Update: In a decision issued November 9, 2012, the Appellate Division, Fourth Department, affirmed the October 28, 2011 decision of Monroe County Supreme Court Justice Richard A. Dollinger for the reasons stated in Justice Dollinger’s opinion: a party’s sworn statement of irretrievable breakdown is incontestable. It is not subject to attack at trial.


Original January 30, 2012 entry:

gavel 1 small.jpgGloria Sorrentino, 79 years old, was compelled to endure a three-day trial to obtain her “no-fault divorce”;  and that trial was only conducted after Mrs. Sorrentino had been subjected to an inquiry as to her competency and her freedom from duress from two of her children. Acting Suffolk Supreme Court Justice James F. Quinn, in his January 12, 2012 decision in Sorrentino v. Sorrentino, declared the continuing need of a family to go through the tragedy of a divorce grounds trial despite the October, 2010 adoption of New York’s no-fault statute.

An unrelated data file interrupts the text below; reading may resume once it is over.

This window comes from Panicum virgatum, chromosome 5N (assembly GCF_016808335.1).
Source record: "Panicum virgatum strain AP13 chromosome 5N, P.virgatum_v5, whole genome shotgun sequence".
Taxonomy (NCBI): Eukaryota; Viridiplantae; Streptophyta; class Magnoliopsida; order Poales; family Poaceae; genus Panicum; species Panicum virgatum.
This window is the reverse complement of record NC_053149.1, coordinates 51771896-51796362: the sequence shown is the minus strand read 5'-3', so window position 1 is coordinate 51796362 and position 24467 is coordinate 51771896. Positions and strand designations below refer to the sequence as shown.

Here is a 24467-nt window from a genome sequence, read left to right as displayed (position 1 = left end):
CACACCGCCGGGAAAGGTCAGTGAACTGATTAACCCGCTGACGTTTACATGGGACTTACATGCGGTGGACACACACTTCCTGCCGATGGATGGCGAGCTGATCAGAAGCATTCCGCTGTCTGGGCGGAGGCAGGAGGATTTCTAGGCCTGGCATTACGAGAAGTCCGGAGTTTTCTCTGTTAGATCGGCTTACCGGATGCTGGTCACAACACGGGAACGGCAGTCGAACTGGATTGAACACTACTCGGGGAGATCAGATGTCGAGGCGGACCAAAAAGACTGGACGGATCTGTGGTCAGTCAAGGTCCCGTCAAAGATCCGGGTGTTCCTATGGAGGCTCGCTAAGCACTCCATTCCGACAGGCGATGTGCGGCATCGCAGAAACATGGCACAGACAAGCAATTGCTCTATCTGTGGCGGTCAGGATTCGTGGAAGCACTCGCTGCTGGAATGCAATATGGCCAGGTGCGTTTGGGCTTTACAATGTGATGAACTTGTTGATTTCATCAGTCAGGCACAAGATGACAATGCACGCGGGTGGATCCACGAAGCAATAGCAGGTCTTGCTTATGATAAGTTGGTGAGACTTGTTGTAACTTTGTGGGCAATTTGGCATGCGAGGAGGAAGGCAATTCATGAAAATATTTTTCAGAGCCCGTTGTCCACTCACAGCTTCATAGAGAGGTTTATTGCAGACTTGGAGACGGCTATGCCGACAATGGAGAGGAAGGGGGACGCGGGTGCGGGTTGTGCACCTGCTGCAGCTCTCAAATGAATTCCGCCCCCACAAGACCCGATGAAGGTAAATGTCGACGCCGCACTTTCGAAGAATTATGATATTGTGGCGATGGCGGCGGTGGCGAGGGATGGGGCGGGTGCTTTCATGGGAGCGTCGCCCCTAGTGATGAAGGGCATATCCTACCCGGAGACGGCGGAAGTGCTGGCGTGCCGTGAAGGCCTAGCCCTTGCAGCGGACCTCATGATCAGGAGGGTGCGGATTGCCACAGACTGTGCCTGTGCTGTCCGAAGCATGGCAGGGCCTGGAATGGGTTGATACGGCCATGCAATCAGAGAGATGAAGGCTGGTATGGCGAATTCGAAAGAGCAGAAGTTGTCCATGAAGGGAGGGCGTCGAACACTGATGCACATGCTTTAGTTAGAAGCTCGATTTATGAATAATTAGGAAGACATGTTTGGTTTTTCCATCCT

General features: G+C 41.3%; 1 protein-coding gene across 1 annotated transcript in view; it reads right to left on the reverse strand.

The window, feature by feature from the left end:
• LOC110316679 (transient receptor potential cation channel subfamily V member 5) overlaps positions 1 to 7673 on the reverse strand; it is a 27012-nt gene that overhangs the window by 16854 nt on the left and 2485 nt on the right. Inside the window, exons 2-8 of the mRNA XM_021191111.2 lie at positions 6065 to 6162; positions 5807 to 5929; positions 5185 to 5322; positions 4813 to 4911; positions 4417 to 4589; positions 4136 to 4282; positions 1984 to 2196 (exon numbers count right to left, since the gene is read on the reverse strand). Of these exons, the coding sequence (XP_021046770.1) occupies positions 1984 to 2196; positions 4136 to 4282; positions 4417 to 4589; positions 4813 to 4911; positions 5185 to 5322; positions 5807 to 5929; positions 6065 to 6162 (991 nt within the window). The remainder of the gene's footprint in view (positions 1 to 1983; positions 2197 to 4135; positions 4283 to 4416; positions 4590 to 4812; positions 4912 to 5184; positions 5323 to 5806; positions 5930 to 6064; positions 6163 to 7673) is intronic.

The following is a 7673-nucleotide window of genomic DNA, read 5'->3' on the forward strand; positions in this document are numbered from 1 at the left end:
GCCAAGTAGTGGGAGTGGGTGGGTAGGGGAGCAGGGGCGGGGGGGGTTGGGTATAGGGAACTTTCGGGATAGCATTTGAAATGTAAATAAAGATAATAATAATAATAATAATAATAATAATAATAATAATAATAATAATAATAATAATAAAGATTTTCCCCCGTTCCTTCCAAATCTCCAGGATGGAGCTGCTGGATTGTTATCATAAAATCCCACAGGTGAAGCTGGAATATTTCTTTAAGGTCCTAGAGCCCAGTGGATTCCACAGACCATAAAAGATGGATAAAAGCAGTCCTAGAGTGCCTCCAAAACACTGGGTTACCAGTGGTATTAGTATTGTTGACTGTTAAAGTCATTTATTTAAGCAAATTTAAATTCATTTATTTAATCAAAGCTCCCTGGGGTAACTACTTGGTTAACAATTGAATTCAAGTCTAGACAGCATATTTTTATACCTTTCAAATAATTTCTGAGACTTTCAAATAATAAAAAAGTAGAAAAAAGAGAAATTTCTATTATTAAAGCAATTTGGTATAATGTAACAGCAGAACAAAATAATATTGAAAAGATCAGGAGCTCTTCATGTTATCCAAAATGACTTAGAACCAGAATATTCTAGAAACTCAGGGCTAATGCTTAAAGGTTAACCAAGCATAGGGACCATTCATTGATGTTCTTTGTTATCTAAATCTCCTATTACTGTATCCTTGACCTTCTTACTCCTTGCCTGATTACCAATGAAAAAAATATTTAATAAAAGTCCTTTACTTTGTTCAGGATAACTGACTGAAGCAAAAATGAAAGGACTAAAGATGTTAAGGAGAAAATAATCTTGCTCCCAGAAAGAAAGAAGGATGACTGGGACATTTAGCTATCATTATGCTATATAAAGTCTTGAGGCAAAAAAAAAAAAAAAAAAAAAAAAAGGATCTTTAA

To establish her irretrievable breakdown grounds, Mrs. Sorrentino testified to the years of the lack of a relationship with her husband of 56 years. That testimony was corroborated by the detailed testimony of two of the parties’ children.

Justice Quinn ruled that this detailed and corroborated testimony, alone, was not a sufficient basis upon which a court could grant a divorce on the grounds of irretrievable breakdown. Mr. Sorrentino was entitled to challenge his wife’s case and provide his defense.

Justice Quinn held that not only was Mrs. Sorrentino required to demonstrate why she believed her marriage had broken down irretrievably, but also that the court was entitled, or rather required to reach the same conclusion objectively on the basis of all of the evidence presented. Only the court and not the parties, no less only one of the parties, was entitled to decide when a marriage had irretrievably broken down.

Continue Reading No-fault Divorce Is Not Here, Yet: One Court Decides that Whether a Marriage Has Broken Down Irretrievably is an Objective Issue of Fact